• c2check

    Yeah, there are a lot of really redundant a street sections around here. I’m disappointed this doesn’t show any changes to them.

  • BBnet3000

    If you buy things, you need trucks to deliver them. That said, don’t fall for this red herring. It’s really about parking for private cars, which is the primary thing making it hard for trucks to make deliveries today.

  • Miles Bader

    If you buy things, you need trucks to deliver them.

    Indeed, but (ignoring the red-herring just for the sake of argument) making things less convenient for truck deliveries doesn’t mean deliveries suddenly become impossible. Maybe the delivery trucks would have to take a somewhat longer route, drive a little slower, or whatever, but in the end stuff would still get delivered.

    This isn’t hard to see, as there are many places around the world with tons of stores in pedestrian-only spaces, and they use a variety of methods to get stuff delivered. Sometimes delivery trucks can drive [slowly] onto the pedestrian space in the early morning, sometimes they have to offload stuff onto carts to move them from the truck to the store, etc.

    [But yeah, I agree with you, I’m sure their real reasons are more craven and selfish.]

  • J

    “Last year, CB 2 asked DOT to study a complete streets treatment for the length of Seventh Avenue South, including a protected bike lane. DOT has yet to propose a protected bike lane for Seventh Avenue South.”

    Seems like DOT doesn’t want to do protected bike lanes. Other cities would kill for that kind of proactive support, but this DOT seems to simply shrug its shoulders. It’s 2015, 8 years after the first protected bike lane was installed and there’s still no plan for a network of protected bike lanes. This is pitiful.

  • stairbob


  • Bernard Finucane

    I guess that explains why all the stores in the Munich pedestrian zone are totally empty, and the residents are starving.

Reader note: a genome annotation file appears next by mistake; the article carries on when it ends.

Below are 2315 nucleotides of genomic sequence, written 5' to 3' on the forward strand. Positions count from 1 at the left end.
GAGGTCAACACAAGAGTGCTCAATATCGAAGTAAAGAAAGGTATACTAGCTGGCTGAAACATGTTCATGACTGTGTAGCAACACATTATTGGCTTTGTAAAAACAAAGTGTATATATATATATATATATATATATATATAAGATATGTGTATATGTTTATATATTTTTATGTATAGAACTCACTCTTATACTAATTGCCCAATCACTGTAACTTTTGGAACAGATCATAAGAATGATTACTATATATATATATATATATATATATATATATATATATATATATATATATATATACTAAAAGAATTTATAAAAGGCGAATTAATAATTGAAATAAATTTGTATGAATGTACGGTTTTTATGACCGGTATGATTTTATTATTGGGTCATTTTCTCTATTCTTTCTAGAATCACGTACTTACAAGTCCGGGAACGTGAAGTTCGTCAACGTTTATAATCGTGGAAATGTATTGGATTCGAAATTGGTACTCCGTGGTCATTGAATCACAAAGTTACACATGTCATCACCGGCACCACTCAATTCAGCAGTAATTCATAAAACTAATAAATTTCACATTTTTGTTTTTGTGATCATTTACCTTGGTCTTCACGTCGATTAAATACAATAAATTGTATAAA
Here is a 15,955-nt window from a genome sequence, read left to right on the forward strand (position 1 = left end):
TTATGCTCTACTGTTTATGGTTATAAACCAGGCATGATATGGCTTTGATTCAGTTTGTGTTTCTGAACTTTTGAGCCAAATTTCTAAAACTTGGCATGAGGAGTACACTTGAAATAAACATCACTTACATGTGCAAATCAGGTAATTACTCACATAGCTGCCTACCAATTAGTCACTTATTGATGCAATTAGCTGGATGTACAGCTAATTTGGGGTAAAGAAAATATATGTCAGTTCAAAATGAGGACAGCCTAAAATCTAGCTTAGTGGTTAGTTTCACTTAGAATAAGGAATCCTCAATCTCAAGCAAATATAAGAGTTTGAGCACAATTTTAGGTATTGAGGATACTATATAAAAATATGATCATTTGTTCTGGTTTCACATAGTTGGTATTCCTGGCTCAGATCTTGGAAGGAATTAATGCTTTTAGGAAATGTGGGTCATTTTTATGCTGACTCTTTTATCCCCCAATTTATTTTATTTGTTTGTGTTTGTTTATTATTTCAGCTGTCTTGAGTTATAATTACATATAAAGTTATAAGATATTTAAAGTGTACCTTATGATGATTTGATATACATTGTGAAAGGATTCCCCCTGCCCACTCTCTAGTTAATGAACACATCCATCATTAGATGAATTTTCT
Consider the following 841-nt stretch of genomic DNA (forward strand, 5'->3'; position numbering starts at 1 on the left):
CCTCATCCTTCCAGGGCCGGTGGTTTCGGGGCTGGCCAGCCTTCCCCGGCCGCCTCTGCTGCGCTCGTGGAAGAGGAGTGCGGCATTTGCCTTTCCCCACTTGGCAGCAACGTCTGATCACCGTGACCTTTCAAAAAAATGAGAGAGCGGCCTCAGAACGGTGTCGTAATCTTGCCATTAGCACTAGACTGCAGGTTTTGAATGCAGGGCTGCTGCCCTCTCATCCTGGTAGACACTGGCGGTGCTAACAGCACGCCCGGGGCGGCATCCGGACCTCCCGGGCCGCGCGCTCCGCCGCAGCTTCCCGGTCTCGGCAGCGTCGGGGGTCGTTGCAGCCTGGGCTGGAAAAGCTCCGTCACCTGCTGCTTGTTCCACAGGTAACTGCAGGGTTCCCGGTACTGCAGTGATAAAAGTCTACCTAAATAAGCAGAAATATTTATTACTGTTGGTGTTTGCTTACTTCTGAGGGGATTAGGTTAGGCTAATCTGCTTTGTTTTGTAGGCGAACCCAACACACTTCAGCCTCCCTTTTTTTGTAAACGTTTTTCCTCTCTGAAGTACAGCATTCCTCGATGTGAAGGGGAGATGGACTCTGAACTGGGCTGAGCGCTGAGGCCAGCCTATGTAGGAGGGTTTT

Desperate times.

  • BBnet3000

    I guess that explains why all the stores in the Munich pedestrian zone are totally empty, and the residents are starving.

    All the curb space on the perpendicular streets adjacent to the Kaufingerstraase are orange-lined loading zones, which is exactly what I am advocating here.

  • WoodyinNYC

    How many parking spaces can fit on this short section of W 4th between Christopher and Grove? Maybe 8, or 10 if the cars are small?

    A plaza would fit beautifully between the little park and the BUSY subway entrance. Looks like it could also be a great place to install an elevator. (I know, NOT cheap, and all transit money is going to the Tappenzee Bridge). Still, this is a busy station in a popular neighborhood. It would help many users if it became accessible.

  • WoodyinNYC

    Some larger stores are block-thru, a few back onto alleys, so the back entrance can get the deliveries. We don’t have that many block-thru spaces yet. (Some on 34th St., tho, Macy’s, K-Mart, H&M, the shoe store in the once-Woolworths space, and others). If front-door delivery became inconvenient, many retail spaces could be reconfigured over time to allow back-door deliveries.

    Of course, as others have pointed out, side-street unloading can work pretty well, along with deliveries before, say, 8 a.m.

    Here and now I advocate more half-closings, like the section of Broadway between 42nd and 35th. Two or three lanes become plaza space. The remaining narrowed lanes are traffic-calmed, and thru traffic goes away because it must turn off Broadway at 35th, part of the full plaza at Herald Square. Opposition is defused because the half-plazas still allow easy access to buses, trucks, taxies, even private cars. Meanwhile the street seems very safe for bicycles.

  • Bernard Finucane

    Another idea is having delivery hours, usually before stores open, when delivery vans are allowed into the pedestrian zone.

  • Alexander Vucelic

    Munich, typically allows deliveries before 10am and After 10pm on The outer pedestrian zones.

    it’s actually Amazing to see Trucks going 2-3mph before 10am and unloading right in Front of a shop in The middle of a pedestrian Zone. Not 1000% perfect but Works perfectly fine.